Michigan State traveled to Mackey Arena and got crushed by the Purdue Boilermakers. The 77-61 beat down was over before the end of the first half.
Read: Full Game Recap Here
Even in defeat there are lessons to learn. Purdue is the number 1 ranked team in the country, and their star Zach Edey is a serious contender for NCAA Player of the Year. Michigan State was exposed by a better team, in an arena they have struggled in for years. The sky is not falling but there are concerning elements coming out of this game.
Here are my shoot from the hip takes on the game. Like an end of shot clock heave, ready them and let me know what your deep shot after the game is in the comments.
POINT 1: Hall is not the silver bullet we all hoped
Over the past few weeks of uncertainty around Malik Hall’s health, the view seems to have crystalized that when Hal plays MSU is elite, and when he doesn’t play the team struggles. It is true that Malik Hall makes this team better. The records show that. It’s also clear that his mere presence on the floor automatically elevates this team.
Without Malik Hall, and on their home court, MSU dragged Purdue into a slog it out battle that they lost by one. With Mali Hall, at Mackey Arena, MSU got rocked.
This was not Malik Hall’s fault. It should simply stand as a fact that reminds us there are no silver bullet solutions in college basketball.
When your team’s top two scorers do not get into double digits, you’re not going to win that often. Joey Hauser had one of his least impactful games in a long while with 3 points and 5 rebounds. Tyson Walker shouldn’t be expected to repeat his 30 point outburst from the first Purdue game, but scoring more than 9 points? That would have been nice. Particularly in the first half.
MSU found offense from AJ Hoggard (more on him later) and Jaden Akins. That was about it. Even Akins didn’t score much when the game was actually in the balance (the first half).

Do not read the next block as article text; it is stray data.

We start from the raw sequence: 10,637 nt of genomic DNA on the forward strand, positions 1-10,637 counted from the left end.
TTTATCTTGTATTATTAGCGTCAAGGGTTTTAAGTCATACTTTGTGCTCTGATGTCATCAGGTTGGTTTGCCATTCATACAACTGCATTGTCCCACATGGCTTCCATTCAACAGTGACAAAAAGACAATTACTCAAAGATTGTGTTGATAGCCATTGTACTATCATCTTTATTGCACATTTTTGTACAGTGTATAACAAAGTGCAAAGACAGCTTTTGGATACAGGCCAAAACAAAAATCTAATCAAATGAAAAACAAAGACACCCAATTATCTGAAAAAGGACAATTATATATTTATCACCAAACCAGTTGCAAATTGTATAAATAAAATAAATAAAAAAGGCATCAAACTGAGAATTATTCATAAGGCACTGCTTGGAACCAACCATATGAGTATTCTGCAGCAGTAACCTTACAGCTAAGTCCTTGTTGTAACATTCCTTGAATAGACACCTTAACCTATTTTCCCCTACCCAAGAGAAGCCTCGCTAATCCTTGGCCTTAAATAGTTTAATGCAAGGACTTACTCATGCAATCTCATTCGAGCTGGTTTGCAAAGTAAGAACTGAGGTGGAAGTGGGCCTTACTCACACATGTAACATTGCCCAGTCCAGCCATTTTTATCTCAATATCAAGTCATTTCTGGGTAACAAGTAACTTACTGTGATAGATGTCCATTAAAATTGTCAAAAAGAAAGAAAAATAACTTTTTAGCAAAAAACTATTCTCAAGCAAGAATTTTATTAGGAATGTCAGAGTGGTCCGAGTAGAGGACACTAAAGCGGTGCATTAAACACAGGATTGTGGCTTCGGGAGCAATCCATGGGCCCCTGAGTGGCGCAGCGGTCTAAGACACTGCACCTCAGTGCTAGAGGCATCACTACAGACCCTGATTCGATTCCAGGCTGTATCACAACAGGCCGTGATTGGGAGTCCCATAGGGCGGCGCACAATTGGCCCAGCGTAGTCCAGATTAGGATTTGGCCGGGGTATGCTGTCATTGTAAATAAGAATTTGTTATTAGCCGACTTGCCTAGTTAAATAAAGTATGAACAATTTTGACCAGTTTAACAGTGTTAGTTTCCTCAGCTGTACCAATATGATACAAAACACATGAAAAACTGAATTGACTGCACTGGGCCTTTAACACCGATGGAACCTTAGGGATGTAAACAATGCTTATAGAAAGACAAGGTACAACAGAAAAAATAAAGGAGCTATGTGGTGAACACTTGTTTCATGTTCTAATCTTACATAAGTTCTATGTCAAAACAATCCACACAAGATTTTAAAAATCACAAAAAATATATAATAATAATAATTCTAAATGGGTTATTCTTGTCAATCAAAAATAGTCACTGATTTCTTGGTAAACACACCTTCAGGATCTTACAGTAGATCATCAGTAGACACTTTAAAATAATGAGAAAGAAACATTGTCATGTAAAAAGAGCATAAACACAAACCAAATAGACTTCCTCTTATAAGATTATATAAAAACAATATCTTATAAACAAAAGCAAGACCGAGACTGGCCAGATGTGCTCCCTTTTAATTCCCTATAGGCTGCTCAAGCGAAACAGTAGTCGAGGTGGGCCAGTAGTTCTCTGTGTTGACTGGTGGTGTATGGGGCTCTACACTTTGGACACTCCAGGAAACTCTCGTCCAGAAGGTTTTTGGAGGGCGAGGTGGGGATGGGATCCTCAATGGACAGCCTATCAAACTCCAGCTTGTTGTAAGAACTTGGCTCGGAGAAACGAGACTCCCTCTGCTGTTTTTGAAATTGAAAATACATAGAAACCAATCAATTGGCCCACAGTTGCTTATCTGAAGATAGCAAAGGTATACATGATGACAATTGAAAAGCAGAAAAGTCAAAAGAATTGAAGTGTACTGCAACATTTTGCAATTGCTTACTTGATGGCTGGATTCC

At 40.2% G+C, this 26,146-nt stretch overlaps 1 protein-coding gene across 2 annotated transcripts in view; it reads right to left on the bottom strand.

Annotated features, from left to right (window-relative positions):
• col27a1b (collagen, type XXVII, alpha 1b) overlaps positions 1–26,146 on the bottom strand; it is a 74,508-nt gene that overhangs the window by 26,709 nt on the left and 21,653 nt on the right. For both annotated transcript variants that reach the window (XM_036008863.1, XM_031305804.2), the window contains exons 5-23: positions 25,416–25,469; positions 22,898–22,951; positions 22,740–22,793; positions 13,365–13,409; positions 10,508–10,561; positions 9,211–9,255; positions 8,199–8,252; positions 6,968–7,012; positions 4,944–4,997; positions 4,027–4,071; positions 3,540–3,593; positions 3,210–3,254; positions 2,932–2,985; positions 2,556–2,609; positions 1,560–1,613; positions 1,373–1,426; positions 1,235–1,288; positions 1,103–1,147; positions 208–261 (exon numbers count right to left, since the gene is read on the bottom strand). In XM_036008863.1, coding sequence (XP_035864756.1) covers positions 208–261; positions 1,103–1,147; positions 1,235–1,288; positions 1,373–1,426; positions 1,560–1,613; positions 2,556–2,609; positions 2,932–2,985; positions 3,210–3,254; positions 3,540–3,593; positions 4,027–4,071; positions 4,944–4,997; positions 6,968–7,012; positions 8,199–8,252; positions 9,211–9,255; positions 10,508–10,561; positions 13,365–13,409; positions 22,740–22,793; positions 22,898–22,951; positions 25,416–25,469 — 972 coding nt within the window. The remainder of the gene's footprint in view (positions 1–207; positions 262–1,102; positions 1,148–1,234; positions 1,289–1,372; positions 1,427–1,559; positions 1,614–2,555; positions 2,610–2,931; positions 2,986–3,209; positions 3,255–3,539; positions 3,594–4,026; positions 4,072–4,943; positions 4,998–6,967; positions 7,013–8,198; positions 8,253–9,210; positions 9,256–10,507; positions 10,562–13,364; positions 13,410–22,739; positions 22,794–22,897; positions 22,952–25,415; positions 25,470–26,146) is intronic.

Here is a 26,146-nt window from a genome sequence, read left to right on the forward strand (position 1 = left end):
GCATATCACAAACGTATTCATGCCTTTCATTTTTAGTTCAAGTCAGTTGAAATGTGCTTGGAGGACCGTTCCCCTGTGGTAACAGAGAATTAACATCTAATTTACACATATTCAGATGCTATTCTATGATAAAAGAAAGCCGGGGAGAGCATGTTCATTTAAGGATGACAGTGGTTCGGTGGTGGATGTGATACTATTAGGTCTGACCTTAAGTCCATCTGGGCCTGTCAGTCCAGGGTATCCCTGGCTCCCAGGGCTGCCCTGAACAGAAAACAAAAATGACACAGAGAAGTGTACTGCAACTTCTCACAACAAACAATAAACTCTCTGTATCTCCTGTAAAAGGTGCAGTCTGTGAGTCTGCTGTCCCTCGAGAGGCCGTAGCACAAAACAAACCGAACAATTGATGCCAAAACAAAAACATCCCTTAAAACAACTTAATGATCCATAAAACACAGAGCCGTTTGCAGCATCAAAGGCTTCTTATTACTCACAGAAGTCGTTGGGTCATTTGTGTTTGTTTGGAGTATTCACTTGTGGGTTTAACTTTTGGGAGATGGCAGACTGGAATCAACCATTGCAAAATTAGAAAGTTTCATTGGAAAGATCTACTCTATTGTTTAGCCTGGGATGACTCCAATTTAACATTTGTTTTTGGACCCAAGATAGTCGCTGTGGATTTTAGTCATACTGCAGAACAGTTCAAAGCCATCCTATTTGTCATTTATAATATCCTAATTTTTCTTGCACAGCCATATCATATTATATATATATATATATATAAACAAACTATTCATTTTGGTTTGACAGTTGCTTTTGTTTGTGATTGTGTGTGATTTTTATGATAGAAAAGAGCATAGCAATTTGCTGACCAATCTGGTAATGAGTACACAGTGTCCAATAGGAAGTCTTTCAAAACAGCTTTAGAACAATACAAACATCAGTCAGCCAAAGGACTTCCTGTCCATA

Letting Purdue close out the first half on a 10-0 run between the 8 minute and 4 minute media timeouts, then letting them end the half on an 18-5 run is not a winning recipe.
MSU was matching Purdue for hot shooting for the first 12 minutes of the game, but this team is not built to maintain that. Purdue kept hot shoting, and MSU went customarily quiet, drifting back to their more average pedestrian shooting percentages.
It’s a lot to expect heroics out of a guy clearly still hurting, but Malik Hall was unable to influence this game very much. MSU fans have been waiting for his return as if that would fix everything. It is clear tonight the team as a whole needs to elevate its play to compete against top teams. Thank goodness that requirement will never require playing at Mackey again this season.
POINT 2: Michigan State Needs to Assess Its Defensive Schemes
In two games against Zach Edey, MSU has let the 7’4” potential player of the year record career highs. Edey looks unstoppable against MSU. Admittedly, he looks unstoppable against MOST opponents, but two career highs in a low is a red flag.
Combine this defensive approach against Purdue with the approach deployed against Indiana and a disturbing trend is starting to emerge.